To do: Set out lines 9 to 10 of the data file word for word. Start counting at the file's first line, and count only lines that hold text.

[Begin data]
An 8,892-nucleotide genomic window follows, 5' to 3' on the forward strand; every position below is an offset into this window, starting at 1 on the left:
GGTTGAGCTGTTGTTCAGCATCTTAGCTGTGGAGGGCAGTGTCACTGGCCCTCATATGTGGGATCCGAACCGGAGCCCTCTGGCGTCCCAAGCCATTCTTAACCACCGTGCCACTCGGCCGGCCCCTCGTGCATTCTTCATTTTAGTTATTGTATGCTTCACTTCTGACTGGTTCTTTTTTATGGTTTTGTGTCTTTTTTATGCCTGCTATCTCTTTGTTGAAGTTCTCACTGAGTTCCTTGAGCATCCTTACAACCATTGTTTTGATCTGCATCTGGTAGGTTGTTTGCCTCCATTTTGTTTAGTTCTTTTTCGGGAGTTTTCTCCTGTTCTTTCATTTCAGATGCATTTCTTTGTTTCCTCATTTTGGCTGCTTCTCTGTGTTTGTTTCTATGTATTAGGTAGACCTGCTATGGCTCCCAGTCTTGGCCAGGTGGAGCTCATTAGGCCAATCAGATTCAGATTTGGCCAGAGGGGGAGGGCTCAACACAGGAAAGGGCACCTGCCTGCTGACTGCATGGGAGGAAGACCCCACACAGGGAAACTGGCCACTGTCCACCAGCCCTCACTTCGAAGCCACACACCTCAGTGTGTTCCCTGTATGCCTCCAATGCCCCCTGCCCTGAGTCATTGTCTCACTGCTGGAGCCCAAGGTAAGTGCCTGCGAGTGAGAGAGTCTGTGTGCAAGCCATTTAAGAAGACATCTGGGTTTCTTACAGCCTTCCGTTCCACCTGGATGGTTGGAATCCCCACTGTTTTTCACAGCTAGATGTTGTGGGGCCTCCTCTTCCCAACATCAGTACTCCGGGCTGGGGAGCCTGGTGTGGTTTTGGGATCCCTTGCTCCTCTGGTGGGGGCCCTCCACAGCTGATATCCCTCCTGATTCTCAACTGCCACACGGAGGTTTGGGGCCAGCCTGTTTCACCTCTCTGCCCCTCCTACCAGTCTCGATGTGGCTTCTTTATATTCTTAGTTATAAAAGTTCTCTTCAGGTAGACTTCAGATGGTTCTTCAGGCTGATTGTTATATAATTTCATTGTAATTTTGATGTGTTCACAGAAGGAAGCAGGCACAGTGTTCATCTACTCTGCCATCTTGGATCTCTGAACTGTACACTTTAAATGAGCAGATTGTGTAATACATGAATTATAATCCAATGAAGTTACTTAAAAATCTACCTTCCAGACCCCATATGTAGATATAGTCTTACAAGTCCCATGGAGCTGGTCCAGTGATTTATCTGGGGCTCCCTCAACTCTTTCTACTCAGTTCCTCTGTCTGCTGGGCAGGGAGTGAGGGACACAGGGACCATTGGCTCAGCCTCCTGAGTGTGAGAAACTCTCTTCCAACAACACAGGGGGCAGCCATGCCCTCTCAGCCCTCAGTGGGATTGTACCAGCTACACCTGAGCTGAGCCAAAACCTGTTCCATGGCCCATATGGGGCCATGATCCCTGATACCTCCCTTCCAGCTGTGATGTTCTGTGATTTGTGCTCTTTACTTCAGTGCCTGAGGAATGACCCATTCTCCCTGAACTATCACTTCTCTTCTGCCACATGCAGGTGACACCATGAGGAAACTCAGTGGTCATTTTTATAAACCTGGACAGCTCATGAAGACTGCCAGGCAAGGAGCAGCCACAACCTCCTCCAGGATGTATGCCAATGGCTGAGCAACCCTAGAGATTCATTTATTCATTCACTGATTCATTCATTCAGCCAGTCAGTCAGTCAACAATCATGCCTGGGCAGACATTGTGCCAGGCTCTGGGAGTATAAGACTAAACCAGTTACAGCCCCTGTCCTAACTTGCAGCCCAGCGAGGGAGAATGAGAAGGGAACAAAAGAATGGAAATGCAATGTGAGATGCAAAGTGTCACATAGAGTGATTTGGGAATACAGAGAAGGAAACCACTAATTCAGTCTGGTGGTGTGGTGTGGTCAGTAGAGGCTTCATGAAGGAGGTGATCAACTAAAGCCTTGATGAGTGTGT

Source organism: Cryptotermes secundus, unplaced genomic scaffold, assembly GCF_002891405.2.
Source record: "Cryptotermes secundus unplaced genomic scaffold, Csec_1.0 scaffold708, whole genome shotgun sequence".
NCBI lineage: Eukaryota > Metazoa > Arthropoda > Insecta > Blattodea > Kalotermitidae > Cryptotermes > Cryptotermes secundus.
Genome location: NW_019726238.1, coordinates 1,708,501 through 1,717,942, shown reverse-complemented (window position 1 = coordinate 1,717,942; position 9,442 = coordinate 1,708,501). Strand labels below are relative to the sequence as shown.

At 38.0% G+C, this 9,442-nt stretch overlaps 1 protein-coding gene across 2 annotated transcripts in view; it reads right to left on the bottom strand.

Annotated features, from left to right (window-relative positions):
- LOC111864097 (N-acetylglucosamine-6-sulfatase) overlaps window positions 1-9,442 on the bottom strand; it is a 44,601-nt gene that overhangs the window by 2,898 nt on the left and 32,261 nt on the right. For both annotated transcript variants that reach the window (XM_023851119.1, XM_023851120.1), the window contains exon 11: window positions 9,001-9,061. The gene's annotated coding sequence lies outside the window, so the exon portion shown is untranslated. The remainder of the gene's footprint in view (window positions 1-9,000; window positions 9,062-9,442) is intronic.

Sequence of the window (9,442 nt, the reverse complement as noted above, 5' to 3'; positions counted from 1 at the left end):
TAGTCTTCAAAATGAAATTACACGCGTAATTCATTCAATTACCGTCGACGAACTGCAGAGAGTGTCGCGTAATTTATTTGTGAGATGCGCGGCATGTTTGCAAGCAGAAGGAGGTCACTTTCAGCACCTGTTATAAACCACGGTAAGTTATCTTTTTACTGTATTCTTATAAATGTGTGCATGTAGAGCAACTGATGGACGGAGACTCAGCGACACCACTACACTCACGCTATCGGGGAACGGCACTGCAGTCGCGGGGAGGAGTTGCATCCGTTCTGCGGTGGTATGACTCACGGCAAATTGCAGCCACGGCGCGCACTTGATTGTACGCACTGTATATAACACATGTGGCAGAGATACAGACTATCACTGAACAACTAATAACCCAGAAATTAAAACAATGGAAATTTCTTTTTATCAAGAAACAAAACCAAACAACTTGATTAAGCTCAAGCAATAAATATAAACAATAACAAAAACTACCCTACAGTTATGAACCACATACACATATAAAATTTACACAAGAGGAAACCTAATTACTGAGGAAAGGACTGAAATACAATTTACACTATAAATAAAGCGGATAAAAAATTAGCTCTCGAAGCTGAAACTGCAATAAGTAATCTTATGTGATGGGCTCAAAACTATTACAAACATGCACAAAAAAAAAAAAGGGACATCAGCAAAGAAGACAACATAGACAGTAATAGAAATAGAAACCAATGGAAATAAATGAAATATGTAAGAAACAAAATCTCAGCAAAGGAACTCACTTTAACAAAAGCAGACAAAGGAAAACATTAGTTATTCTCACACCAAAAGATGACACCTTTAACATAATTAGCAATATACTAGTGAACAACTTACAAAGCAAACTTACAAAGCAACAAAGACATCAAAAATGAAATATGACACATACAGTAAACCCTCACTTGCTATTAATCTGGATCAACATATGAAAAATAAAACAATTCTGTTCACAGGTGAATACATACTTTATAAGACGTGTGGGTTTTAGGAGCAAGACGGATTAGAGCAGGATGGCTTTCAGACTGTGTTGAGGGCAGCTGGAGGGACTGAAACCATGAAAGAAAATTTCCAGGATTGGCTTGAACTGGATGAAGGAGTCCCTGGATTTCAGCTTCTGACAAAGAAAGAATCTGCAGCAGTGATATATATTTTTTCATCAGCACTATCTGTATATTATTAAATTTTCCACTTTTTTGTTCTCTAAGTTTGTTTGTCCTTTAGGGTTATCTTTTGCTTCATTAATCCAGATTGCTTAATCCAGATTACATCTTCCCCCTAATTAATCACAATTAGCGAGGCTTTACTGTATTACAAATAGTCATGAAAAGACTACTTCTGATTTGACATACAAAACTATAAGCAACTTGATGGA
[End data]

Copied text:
- LOC111864097 (N-acetylglucosamine-6-sulfatase) overlaps window positions 1-9,442 on the bottom strand; it is a 44,601-nt gene that overhangs the window by 2,898 nt on the left and 32,261 nt on the right. For both annotated transcript variants that reach the window (XM_023851119.1, XM_023851120.1), the window contains exon 11: window positions 9,001-9,061. The gene's annotated coding sequence lies outside the window, so the exon portion shown is untranslated. The remainder of the gene's footprint in view (window positions 1-9,000; window positions 9,062-9,442) is intronic.

Sequence of the window (9,442 nt, the reverse complement as noted above, 5' to 3'; positions counted from 1 at the left end):